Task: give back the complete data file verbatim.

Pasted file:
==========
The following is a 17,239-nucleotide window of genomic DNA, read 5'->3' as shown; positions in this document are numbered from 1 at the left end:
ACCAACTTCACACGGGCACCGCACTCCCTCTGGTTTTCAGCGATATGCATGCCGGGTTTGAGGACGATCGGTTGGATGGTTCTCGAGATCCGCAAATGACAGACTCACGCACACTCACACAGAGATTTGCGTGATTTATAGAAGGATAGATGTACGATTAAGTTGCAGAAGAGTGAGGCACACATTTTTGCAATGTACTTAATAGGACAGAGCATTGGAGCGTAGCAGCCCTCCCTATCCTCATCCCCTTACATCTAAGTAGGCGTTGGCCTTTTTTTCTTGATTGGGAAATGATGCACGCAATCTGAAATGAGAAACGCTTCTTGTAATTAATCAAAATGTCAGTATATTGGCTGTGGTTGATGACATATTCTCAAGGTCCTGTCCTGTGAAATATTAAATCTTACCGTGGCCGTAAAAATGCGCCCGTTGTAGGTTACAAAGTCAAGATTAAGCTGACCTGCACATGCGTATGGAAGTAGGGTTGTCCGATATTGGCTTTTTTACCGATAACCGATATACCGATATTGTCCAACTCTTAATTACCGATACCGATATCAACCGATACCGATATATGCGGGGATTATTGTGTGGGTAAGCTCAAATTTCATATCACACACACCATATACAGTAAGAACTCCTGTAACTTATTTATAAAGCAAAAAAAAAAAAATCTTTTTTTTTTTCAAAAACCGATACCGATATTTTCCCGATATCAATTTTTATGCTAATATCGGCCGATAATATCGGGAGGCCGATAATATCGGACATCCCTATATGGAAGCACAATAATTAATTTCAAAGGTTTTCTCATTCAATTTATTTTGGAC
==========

The following is a 17,239-nucleotide window of genomic DNA, read 5'->3' as shown; positions in this document are numbered from 1 at the left end:
ACCAACTTCACACGGGCACCGCACTCCCTCTGGTTTTCAGCGATATGCATGCCGGGTTTGAGGACGATCGGTTGGATGGTTCTCGAGATCCGCAAATGACAGACTCACGCACACTCACACAGAGATTTGCGTGATTTATAGAAGGATAGATGTACGATTAAGTTGCAGAAGAGTGAGGCACACATTTTTGCAATGTACTTAATAGGACAGAGCATTGGAGCGTAGCAGCCCTCCCTATCCTCATCCCCTTACATCTAAGTAGGCGTTGGCCTTTTTTTCTTGATTGGGAAATGATGCACGCAATCTGAAATGAGAAACGCTTCTTGTAATTAATCAAAATGTCAGTATATTGGCTGTGGTTGATGACATATTCTCAAGGTCCTGTCCTGTGAAATATTAAATCTTACCGTGGCCGTAAAAATGCGCCCGTTGTAGGTTACAAAGTCAAGATTAAGCTGACCTGCACATGCGTATGGAAGTAGGGTTGTCCGATATTGGCTTTTTTACCGATAACCGATATACCGATATTGTCCAACTCTTAATTACCGATACCGATATCAACCGATACCGATATATGCGGGGATTATTGTGTGGGTAAGCTCAAATTTCATATCACACACACCATATACAGTAAGAACTCCTGTAACTTATTTATAAAGCAAAAAAAAAAAAATCTTTTTTTTTTTCAAAAACCGATACCGATATTTTCCCGATATCAATTTTTATGCTAATATCGGCCGATAATATCGGGAGGCCGATAATATCGGACATCCCTATATGGAAGCACAATAATTAATTTCAAAGGTTTTCTCATTCAATTTATTTTGGAC